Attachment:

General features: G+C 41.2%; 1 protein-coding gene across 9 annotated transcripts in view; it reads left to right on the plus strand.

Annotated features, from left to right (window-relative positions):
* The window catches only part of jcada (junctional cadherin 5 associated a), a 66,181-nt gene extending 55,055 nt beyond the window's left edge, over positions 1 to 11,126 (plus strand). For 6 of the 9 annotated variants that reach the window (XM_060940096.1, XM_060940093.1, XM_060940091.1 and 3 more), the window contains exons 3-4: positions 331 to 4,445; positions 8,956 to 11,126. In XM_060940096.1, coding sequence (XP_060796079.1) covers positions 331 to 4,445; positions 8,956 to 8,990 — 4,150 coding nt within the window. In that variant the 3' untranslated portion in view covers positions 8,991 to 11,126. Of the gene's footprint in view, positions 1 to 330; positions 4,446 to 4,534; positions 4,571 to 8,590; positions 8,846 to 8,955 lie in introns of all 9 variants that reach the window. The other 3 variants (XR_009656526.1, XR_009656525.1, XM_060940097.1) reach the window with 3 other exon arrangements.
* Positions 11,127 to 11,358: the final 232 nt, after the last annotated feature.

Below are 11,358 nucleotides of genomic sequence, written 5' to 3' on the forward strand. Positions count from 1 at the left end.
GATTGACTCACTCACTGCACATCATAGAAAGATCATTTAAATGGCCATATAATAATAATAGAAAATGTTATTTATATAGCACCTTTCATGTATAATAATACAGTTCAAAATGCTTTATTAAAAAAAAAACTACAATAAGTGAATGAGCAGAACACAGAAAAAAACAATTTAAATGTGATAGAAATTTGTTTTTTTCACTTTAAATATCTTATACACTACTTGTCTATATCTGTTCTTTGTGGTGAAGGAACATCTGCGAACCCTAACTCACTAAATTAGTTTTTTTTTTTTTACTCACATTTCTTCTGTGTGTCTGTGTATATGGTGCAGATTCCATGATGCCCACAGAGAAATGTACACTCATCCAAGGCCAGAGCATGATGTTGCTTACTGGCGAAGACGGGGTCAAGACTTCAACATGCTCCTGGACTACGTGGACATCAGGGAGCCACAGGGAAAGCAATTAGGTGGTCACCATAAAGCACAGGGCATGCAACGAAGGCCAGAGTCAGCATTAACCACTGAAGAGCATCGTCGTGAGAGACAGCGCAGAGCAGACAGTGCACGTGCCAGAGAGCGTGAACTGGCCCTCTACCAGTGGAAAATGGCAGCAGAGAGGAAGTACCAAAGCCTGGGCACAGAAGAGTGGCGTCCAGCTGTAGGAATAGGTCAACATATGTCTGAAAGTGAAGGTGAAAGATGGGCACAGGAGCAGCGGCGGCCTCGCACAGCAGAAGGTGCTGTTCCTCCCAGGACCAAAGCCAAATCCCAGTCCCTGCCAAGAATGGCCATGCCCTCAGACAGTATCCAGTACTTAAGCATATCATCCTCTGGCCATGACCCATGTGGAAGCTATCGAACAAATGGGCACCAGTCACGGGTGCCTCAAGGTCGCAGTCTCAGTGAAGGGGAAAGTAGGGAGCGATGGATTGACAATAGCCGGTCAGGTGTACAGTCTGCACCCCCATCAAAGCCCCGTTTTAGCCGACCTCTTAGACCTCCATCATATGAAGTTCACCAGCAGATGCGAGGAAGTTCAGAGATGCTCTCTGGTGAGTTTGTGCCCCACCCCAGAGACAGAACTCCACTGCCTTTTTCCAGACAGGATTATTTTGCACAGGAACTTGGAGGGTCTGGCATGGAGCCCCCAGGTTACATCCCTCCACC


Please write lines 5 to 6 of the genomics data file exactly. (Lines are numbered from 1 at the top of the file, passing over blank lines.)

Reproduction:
Below are 11,358 nucleotides of genomic sequence, written 5' to 3' on the forward strand. Positions count from 1 at the left end.
GATTGACTCACTCACTGCACATCATAGAAAGATCATTTAAATGGCCATATAATAATAATAGAAAATGTTATTTATATAGCACCTTTCATGTATAATAATACAGTTCAAAATGCTTTATTAAAAAAAAAACTACAATAAGTGAATGAGCAGAACACAGAAAAAAACAATTTAAATGTGATAGAAATTTGTTTTTTTCACTTTAAATATCTTATACACTACTTGTCTATATCTGTTCTTTGTGGTGAAGGAACATCTGCGAACCCTAACTCACTAAATTAGTTTTTTTTTTTTTACTCACATTTCTTCTGTGTGTCTGTGTATATGGTGCAGATTCCATGATGCCCACAGAGAAATGTACACTCATCCAAGGCCAGAGCATGATGTTGCTTACTGGCGAAGACGGGGTCAAGACTTCAACATGCTCCTGGACTACGTGGACATCAGGGAGCCACAGGGAAAGCAATTAGGTGGTCACCATAAAGCACAGGGCATGCAACGAAGGCCAGAGTCAGCATTAACCACTGAAGAGCATCGTCGTGAGAGACAGCGCAGAGCAGACAGTGCACGTGCCAGAGAGCGTGAACTGGCCCTCTACCAGTGGAAAATGGCAGCAGAGAGGAAGTACCAAAGCCTGGGCACAGAAGAGTGGCGTCCAGCTGTAGGAATAGGTCAACATATGTCTGAAAGTGAAGGTGAAAGATGGGCACAGGAGCAGCGGCGGCCTCGCACAGCAGAAGGTGCTGTTCCTCCCAGGACCAAAGCCAAATCCCAGTCCCTGCCAAGAATGGCCATGCCCTCAGACAGTATCCAGTACTTAAGCATATCATCCTCTGGCCATGACCCATGTGGAAGCTATCGAACAAATGGGCACCAGTCACGGGTGCCTCAAGGTCGCAGTCTCAGTGAAGGGGAAAGTAGGGAGCGATGGATTGACAATAGCCGGTCAGGTGTACAGTCTGCACCCCCATCAAAGCCCCGTTTTAGCCGACCTCTTAGACCTCCATCATATGAAGTTCACCAGCAGATGCGAGGAAGTTCAGAGATGCTCTCTGGTGAGTTTGTGCCCCACCCCAGAGACAGAACTCCACTGCCTTTTTCCAGACAGGATTATTTTGCACAGGAACTTGGAGGGTCTGGCATGGAGCCCCCAGGTTACATCCCTCCACC